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The mean long and short-axis distension of GB lumen was 9.73 ± 1.96 and 4.24 ± 0.91 cm. Hyperemia on CECT and diffusion restriction on MRI of the adjacent liver parenchyma was seen in 17 cases. GB wall enhancement was studied in only 10 cases. Complete absence of GB wall enhancement was seen in 1, focal decreased enhancement in 8, and normal wall enhancement was present in 1 case. On imaging, mucosal/wall irregularity was seen in 28 (90.3%) cases, although on histopathological evaluation necrosis of GB wall was seen in all the 31 cases. GB wall hemorrhage was seen in 7 cases, though histopathological reports revealed hemorrhage only in 4 cases. Complications in the form of rupture and pericholecystic or liver abscess formation were seen in 4 cases [Figure 1],[Figure 2],[Figure 3],[Figure 4],[Figure 5],[Figure 6].
Figure 1 (A and B): Gangrenous cholecystitis in a 44-year-old female. Ultrasound images showing (A) gallstone (arrow) impacted at the neck resulting into distended gallbladder with wall thickening; (B) sloughed membranes (dashed arrows) within the lumen in a case of gangrenous cholecystitis

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Figure 2 (A and B): Gangrenous cholecystitis in a 25-year-old-female. (A and B) Ultrasound images showing distended GB with mural striation (arrows), cholelithiasis (arrowheads), and linear echogenic intraluminal membranes (dashed arrows) within the lumen of gallbladder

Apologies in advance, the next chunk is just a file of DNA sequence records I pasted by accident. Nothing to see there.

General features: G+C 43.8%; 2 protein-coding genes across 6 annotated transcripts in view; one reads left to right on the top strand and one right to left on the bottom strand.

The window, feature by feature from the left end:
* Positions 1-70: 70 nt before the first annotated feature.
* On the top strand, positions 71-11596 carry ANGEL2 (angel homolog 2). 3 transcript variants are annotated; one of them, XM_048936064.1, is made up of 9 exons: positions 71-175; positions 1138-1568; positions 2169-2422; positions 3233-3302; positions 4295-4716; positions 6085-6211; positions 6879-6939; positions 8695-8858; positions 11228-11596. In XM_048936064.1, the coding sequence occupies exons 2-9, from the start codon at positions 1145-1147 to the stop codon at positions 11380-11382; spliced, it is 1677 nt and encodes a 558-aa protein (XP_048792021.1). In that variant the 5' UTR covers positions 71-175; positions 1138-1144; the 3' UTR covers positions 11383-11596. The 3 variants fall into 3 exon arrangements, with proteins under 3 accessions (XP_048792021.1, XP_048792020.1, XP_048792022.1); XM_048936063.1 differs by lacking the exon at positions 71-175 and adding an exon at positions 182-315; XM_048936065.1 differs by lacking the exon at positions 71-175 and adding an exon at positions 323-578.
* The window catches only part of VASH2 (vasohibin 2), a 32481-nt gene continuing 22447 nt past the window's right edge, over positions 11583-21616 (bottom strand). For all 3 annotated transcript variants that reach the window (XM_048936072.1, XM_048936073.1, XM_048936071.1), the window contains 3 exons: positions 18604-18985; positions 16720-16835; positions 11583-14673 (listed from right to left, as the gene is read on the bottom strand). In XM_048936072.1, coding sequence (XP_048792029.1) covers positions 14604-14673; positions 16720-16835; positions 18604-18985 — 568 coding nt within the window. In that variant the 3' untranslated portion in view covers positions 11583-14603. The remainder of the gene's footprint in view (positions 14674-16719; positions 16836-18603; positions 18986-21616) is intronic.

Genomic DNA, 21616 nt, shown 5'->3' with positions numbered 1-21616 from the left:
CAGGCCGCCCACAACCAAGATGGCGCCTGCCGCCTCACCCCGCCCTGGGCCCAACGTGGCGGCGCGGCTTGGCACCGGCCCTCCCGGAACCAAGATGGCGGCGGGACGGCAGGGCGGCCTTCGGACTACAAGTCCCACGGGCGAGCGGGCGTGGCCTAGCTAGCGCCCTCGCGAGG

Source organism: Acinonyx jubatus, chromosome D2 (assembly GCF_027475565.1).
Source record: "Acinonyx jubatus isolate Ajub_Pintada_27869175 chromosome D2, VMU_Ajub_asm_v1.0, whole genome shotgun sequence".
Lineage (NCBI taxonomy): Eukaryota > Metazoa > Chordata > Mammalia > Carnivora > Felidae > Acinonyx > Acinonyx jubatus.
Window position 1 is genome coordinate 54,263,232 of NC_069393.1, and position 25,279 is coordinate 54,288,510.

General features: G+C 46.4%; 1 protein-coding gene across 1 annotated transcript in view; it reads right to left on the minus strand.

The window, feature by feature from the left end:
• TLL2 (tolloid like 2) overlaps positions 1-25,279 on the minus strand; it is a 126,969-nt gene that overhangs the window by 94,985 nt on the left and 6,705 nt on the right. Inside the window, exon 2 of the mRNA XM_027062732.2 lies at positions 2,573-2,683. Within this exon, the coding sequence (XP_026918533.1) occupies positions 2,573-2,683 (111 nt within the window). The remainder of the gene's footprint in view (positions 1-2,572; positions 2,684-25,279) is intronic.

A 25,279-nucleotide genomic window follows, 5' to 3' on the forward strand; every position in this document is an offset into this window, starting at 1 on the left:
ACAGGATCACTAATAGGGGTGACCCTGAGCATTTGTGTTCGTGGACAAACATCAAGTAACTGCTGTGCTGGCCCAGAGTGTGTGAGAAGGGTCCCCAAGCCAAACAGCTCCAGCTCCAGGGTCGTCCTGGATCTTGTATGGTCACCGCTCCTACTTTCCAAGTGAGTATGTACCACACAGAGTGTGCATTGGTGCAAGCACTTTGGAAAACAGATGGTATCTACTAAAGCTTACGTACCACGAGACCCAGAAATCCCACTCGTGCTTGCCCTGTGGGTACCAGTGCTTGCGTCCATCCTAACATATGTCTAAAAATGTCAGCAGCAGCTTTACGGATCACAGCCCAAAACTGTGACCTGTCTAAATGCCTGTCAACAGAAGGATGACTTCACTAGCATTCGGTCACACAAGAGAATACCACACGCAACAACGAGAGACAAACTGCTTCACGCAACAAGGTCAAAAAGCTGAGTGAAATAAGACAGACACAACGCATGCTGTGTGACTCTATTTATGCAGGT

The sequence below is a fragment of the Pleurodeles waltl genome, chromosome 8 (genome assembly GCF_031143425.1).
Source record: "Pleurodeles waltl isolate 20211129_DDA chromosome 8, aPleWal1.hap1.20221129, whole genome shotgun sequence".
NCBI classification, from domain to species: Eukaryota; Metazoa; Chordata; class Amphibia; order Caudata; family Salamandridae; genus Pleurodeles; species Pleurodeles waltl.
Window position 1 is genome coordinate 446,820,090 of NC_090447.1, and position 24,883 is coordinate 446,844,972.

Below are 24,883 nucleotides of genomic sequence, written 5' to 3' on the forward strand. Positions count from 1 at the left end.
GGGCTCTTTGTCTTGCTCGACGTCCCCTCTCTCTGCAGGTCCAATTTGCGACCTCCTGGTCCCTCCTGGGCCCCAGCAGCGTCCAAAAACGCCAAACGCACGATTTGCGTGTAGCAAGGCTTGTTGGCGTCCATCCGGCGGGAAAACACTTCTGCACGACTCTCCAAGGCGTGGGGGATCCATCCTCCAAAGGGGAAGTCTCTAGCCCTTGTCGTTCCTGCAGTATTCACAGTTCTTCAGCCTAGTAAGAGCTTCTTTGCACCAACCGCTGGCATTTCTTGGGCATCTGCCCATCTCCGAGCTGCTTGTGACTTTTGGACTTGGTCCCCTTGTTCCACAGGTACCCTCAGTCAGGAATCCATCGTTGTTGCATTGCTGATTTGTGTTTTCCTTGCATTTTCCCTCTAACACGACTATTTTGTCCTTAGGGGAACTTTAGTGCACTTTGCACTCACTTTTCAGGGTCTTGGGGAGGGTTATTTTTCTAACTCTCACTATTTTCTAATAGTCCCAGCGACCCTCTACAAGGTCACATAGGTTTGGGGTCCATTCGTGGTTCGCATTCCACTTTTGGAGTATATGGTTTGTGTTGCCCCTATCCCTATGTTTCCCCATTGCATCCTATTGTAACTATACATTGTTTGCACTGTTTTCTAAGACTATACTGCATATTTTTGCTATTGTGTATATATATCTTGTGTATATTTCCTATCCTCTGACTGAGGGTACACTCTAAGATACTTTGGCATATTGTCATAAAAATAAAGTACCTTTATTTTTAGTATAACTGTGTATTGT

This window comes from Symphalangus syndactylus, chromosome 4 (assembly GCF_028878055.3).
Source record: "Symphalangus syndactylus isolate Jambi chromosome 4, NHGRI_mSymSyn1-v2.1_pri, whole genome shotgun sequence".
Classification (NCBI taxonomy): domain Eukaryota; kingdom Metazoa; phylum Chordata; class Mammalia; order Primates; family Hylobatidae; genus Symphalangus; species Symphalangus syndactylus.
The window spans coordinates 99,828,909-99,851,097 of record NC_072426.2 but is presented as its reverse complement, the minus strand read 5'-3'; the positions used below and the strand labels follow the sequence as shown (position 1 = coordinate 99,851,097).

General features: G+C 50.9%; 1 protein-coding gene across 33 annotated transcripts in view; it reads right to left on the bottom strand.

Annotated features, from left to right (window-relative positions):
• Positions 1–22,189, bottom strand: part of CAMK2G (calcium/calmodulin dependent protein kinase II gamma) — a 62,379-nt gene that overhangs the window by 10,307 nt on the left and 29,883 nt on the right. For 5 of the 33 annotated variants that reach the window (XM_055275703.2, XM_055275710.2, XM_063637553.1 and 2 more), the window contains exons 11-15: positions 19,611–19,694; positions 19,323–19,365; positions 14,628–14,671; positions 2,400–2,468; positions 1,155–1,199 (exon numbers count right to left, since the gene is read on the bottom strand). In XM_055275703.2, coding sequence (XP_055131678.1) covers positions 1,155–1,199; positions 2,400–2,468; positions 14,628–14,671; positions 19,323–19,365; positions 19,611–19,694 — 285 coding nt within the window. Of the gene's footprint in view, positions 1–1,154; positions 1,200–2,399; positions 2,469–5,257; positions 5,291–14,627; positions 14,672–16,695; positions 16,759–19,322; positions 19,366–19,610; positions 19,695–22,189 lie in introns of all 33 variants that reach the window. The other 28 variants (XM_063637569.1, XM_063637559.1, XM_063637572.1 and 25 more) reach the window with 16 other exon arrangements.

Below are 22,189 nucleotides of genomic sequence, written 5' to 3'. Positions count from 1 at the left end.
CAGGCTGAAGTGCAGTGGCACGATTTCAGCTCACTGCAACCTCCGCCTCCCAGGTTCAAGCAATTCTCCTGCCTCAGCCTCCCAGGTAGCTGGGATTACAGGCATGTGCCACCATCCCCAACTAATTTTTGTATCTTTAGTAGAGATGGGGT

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Figure 3 (A-D): Gangrenous cholecystitis in a 34-year old diabetic male. (A) Axial T1-gradient echo MRI showing over-distended GB with hyperintense GB wall (thin arrows) suggestive of hemorrhage; (B) T2-fat saturated MR showing full-thickness defect in the wall (arrowhead), intraluminal membranes (thick arrows), and pericholecystic fluid. (C) Diffusion-weighted trace image and (D) ADC map showing diffusion restriction within the contents of GB suggestive of suppurative bile

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Figure 4 (A and B): Gangrenous cholecystitis in a 63-year-old-female. (A) Coronal CECT image showing distended gallbladder with focal necrosis of wall (dashed arrow) and attendant pericholecystic stranding (arrows). (B) Coronal T2-weighted MR image confirming necrosis (dashed arrow) of the GB wall with multiple T2-hypointense calculi

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Figure 5 (A and B): Gangrenous cholecystitis in a 34-year-old-male. (A) Axial T2-weighted MR showing distended gallbladder with wall/mucosal irregularity (arrowheads). (B) Diffusion-weighted trace MR image showing subtle diffusion restriction (dashed arrows) suggestive of hyperemia in the adjacent liver parenchyma

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Figure 6: Gangrenous cholecystitis in a 62-year-old-male. Coronal T2-weighted MR showing distended GB with multiple T2-hypointense calculi (arrow) with linear hypointense intraluminal membranes (arrowheads) and necrosis (thick arrow) of the wall